In the course of the 1920s it was apparent that the internal improvements were a good preparation for the coming disruptions at GM. Thus, the car sales increased in 1923 at first, only to drop again strongly in 1924. In 1927 Henry Ford closed his factory for nine months, which gave General Motors the possibility to pass the number 1 on the market. This is put into perspective again when Ford brought out his Model A, but his success really lasted only one year. Thus, we've come to the event of the 1929 stock exchange collapse, which caused a production decrease to less than a quarter during the subsequent years. At least, Mr. Sloan maintained that GM had made no deficit during this period. They had acted quickly on the changed situation, they had closed factories and dismissed workers. Particularly nowadays, there are a number of economic scientists who reprimand the behaviour of those responsible after the outbreak of the worldwide economic crisis. Were the breaking out of strikes in the mid 1930s probably also a result of the coarse of action taken by the people in power during the crisis?
During the 1920s, important principles for the export transactions were developed. In the difficult western European market assembly plants were helping out, GM in Berlin for one. But one had already anticipated that, in the long term, their nationalism would force the Americans to build complete cars. Once again the differences between GM and Ford appear. The latter establish a completely new factory in Cologne, while GM was still on the lookout for a partner. As usual, one always thinks of the biggest companies first, in 1919 the first thought was Citroen. GM only wanted a participation, Andre Citroen wanted to sell, and the French government was against it, a really difficult scenario. In addition, after the inspection of the production plants, some sobering disillusionment appeared regarding the investments to be made.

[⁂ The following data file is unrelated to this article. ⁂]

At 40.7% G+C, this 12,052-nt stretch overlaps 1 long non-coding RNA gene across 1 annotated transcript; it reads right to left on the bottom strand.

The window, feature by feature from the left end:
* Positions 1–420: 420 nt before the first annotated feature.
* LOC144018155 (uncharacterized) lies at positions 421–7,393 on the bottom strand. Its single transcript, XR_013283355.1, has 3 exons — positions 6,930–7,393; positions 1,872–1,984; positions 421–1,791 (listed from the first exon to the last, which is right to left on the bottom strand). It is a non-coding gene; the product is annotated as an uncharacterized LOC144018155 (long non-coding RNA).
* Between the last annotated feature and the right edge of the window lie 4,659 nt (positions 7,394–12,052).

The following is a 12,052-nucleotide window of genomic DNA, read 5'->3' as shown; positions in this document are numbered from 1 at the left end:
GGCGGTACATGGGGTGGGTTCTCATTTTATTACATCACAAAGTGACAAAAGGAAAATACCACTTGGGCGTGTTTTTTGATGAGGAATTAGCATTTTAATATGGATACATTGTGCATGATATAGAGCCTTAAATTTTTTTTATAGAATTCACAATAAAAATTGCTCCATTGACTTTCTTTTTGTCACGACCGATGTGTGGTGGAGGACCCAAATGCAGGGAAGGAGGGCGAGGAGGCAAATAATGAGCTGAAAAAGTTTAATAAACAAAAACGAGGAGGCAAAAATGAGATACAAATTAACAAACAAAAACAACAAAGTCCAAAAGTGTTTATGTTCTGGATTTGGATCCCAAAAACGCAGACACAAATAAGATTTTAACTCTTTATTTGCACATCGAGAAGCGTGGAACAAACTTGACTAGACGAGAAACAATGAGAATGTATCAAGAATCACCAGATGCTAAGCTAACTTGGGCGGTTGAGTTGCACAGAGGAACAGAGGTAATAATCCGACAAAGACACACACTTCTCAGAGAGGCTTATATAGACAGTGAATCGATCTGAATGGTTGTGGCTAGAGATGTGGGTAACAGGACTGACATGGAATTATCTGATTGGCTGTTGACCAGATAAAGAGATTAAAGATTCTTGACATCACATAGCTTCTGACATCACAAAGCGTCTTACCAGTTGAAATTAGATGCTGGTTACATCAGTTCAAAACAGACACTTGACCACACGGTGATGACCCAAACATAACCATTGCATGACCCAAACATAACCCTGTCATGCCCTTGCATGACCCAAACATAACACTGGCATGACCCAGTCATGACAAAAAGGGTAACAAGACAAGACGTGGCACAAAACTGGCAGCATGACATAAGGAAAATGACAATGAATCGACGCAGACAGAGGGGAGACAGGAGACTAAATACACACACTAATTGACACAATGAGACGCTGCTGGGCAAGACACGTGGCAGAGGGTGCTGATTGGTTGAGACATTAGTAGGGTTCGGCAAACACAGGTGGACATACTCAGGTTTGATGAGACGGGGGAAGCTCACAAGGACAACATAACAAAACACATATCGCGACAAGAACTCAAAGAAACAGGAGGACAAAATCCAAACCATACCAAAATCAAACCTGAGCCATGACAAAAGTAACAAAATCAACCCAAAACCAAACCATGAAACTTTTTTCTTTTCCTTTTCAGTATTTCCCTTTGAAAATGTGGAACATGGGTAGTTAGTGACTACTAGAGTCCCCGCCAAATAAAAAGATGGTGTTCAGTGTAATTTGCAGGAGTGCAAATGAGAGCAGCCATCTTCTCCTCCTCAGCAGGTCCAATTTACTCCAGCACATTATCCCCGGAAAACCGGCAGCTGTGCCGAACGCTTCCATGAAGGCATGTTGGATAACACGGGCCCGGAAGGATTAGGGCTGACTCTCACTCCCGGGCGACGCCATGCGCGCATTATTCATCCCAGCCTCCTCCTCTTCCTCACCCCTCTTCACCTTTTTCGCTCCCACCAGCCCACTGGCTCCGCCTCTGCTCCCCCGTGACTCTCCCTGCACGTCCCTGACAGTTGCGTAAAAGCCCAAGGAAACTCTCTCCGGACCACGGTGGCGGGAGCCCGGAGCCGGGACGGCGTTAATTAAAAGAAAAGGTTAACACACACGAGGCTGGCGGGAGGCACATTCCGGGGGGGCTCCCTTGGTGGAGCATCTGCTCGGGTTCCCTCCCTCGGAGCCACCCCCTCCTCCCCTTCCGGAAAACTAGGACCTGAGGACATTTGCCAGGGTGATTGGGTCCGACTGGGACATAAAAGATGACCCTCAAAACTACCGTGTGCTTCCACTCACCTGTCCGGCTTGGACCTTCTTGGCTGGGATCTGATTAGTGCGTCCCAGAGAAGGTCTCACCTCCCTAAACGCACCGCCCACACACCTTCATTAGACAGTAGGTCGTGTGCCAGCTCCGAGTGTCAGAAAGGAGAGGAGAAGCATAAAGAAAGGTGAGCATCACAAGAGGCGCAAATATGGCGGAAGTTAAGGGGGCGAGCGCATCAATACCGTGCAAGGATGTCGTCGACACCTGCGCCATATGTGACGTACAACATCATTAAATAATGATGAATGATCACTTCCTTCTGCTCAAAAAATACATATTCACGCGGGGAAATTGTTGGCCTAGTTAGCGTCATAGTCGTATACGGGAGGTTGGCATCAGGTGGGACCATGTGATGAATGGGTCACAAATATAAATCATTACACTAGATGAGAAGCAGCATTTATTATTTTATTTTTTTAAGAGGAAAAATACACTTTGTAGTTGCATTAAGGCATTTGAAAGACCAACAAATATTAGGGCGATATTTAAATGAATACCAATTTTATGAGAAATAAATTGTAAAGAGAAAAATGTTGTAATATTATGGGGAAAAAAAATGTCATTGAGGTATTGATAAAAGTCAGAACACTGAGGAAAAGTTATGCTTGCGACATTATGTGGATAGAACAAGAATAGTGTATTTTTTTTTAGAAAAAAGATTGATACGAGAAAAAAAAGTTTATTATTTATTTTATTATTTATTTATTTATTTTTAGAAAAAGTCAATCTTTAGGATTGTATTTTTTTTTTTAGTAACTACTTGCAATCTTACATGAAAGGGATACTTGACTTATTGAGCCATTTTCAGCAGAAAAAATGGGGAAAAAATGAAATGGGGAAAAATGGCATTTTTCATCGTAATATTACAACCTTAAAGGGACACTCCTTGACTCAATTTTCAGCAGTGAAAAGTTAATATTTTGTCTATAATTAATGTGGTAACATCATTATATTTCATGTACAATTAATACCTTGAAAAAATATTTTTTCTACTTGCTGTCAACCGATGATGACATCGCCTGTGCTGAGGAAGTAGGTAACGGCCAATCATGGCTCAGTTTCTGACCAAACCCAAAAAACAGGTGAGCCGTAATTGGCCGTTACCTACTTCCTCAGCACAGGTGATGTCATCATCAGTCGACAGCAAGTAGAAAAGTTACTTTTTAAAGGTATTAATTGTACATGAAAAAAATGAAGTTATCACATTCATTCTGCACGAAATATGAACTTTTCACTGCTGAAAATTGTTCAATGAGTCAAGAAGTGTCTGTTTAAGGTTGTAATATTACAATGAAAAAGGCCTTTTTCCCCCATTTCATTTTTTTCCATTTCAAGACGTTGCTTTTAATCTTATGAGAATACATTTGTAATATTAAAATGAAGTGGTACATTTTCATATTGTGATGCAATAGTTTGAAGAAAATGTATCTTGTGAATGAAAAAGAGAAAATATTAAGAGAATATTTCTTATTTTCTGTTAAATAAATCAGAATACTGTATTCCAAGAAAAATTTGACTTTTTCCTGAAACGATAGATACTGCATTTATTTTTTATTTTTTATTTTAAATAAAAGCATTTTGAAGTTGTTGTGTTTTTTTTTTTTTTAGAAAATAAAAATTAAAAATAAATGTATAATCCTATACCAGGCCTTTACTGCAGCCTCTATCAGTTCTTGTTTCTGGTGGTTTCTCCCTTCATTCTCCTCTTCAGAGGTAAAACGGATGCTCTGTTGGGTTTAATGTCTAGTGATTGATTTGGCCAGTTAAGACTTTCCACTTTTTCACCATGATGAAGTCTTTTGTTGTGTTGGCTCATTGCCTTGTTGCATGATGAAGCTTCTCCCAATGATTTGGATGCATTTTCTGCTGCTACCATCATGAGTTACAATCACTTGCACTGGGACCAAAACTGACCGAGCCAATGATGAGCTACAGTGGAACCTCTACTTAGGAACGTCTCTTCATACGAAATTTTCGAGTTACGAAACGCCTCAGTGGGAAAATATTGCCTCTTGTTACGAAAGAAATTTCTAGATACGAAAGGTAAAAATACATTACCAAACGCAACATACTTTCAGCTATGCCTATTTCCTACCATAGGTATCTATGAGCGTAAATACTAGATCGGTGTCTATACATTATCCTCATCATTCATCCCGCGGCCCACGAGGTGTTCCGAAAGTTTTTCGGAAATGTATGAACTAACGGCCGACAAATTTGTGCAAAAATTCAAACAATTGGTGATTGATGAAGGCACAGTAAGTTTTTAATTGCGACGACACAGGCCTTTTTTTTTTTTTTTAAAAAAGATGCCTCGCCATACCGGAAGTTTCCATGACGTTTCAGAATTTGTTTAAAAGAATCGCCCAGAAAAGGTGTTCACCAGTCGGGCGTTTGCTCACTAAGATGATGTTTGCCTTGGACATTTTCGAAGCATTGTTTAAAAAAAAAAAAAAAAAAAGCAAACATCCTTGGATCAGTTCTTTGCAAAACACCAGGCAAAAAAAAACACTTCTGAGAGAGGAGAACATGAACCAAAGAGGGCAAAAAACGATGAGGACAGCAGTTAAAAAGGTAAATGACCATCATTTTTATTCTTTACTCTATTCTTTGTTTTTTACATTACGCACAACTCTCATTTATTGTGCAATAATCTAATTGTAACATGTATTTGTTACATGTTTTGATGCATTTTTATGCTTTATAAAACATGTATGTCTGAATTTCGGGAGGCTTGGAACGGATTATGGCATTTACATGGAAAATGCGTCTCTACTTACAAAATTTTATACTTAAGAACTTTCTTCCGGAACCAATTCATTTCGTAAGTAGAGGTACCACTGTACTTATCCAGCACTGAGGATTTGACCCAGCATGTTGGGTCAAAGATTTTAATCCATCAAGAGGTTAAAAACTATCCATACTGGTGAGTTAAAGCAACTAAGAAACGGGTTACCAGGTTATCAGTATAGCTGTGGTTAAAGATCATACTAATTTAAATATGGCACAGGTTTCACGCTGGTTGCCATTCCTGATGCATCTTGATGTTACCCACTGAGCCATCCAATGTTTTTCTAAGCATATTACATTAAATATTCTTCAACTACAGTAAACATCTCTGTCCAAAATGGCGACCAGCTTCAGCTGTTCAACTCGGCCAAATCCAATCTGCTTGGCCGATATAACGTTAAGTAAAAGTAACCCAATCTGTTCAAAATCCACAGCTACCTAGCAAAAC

A similar situation appeared in 1925 through the planned takeover of Austin in Great Britain, adding to this, were the peculiar taxation politics which favoured the small-displacement, long-stroke engines. Finally, in 1928, the much smaller Vauxhall company was taken over. The, at first, modest interest in Opel, rose noticeably when three important executives visited their production plants. In further inspections Opel could exhibit even more plus-points: 736 sales outlets and the biggest motor vehicle manufacturer in Germany. The remaining Opel brothers managed the clou, shortly before the worldwide economic crisis, the sale of their operation for a total of 33 million dollars (a part was paid later) and nevertheless to remain, furthermore, in the company. During the first address of a board member in front of the dealers however, it was not taken too seriously when predicted, for the future, the sale of 150,000 vehicles per year, a number, by the way, which was easily exceeded in 1954. That's how big the differences were when considering the future. The Americans saw Germany, as far as motor technology was concerned, as a developing country, about as backdated as 1911. Serving as a small additional example, may be that Opel, although a mass production manufacturer, did not offer spare parts which could be directly installed, to the dealers. They either had to make them themselves, or re-work the parts delivered from the factory. Still a lot to be done for GM... 11/09